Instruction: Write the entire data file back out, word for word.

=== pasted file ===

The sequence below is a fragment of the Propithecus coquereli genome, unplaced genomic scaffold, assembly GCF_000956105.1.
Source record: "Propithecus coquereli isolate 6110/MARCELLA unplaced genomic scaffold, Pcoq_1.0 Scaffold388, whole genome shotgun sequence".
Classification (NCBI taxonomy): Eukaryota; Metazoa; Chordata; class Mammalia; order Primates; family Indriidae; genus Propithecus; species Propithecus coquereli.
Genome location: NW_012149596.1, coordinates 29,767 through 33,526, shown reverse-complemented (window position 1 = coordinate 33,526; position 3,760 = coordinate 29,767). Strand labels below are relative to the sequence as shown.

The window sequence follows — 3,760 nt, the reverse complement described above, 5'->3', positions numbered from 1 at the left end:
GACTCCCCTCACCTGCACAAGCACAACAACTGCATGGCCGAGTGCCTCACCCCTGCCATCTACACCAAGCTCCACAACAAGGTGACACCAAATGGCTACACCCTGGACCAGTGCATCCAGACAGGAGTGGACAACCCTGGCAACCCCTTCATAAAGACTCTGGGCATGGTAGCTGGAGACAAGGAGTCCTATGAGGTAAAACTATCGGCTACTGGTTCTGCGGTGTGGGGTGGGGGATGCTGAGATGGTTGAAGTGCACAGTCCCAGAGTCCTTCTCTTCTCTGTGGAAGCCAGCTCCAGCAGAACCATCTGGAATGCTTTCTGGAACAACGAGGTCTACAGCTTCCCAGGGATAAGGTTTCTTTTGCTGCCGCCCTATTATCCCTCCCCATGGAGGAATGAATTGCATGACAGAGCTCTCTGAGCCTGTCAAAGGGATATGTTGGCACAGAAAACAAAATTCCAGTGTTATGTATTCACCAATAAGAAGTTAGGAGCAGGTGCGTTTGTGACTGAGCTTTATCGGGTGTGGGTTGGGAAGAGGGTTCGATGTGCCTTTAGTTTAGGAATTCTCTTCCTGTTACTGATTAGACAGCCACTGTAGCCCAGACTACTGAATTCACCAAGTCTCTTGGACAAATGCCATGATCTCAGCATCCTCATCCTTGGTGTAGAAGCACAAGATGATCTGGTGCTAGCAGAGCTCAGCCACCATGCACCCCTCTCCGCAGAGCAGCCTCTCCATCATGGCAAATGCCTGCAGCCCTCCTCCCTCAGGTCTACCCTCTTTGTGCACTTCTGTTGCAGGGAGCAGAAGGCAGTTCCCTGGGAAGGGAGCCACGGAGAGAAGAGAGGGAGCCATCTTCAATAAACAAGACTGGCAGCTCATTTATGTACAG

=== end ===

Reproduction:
The sequence below is a fragment of the Propithecus coquereli genome, unplaced genomic scaffold, assembly GCF_000956105.1.
Source record: "Propithecus coquereli isolate 6110/MARCELLA unplaced genomic scaffold, Pcoq_1.0 Scaffold388, whole genome shotgun sequence".
Classification (NCBI taxonomy): Eukaryota; Metazoa; Chordata; class Mammalia; order Primates; family Indriidae; genus Propithecus; species Propithecus coquereli.
Genome location: NW_012149596.1, coordinates 29,767 through 33,526, shown reverse-complemented (window position 1 = coordinate 33,526; position 3,760 = coordinate 29,767). Strand labels below are relative to the sequence as shown.

The window sequence follows — 3,760 nt, the reverse complement described above, 5'->3', positions numbered from 1 at the left end:
GACTCCCCTCACCTGCACAAGCACAACAACTGCATGGCCGAGTGCCTCACCCCTGCCATCTACACCAAGCTCCACAACAAGGTGACACCAAATGGCTACACCCTGGACCAGTGCATCCAGACAGGAGTGGACAACCCTGGCAACCCCTTCATAAAGACTCTGGGCATGGTAGCTGGAGACAAGGAGTCCTATGAGGTAAAACTATCGGCTACTGGTTCTGCGGTGTGGGGTGGGGGATGCTGAGATGGTTGAAGTGCACAGTCCCAGAGTCCTTCTCTTCTCTGTGGAAGCCAGCTCCAGCAGAACCATCTGGAATGCTTTCTGGAACAACGAGGTCTACAGCTTCCCAGGGATAAGGTTTCTTTTGCTGCCGCCCTATTATCCCTCCCCATGGAGGAATGAATTGCATGACAGAGCTCTCTGAGCCTGTCAAAGGGATATGTTGGCACAGAAAACAAAATTCCAGTGTTATGTATTCACCAATAAGAAGTTAGGAGCAGGTGCGTTTGTGACTGAGCTTTATCGGGTGTGGGTTGGGAAGAGGGTTCGATGTGCCTTTAGTTTAGGAATTCTCTTCCTGTTACTGATTAGACAGCCACTGTAGCCCAGACTACTGAATTCACCAAGTCTCTTGGACAAATGCCATGATCTCAGCATCCTCATCCTTGGTGTAGAAGCACAAGATGATCTGGTGCTAGCAGAGCTCAGCCACCATGCACCCCTCTCCGCAGAGCAGCCTCTCCATCATGGCAAATGCCTGCAGCCCTCCTCCCTCAGGTCTACCCTCTTTGTGCACTTCTGTTGCAGGGAGCAGAAGGCAGTTCCCTGGGAAGGGAGCCACGGAGAGAAGAGAGGGAGCCATCTTCAATAAACAAGACTGGCAGCTCATTTATGTACAG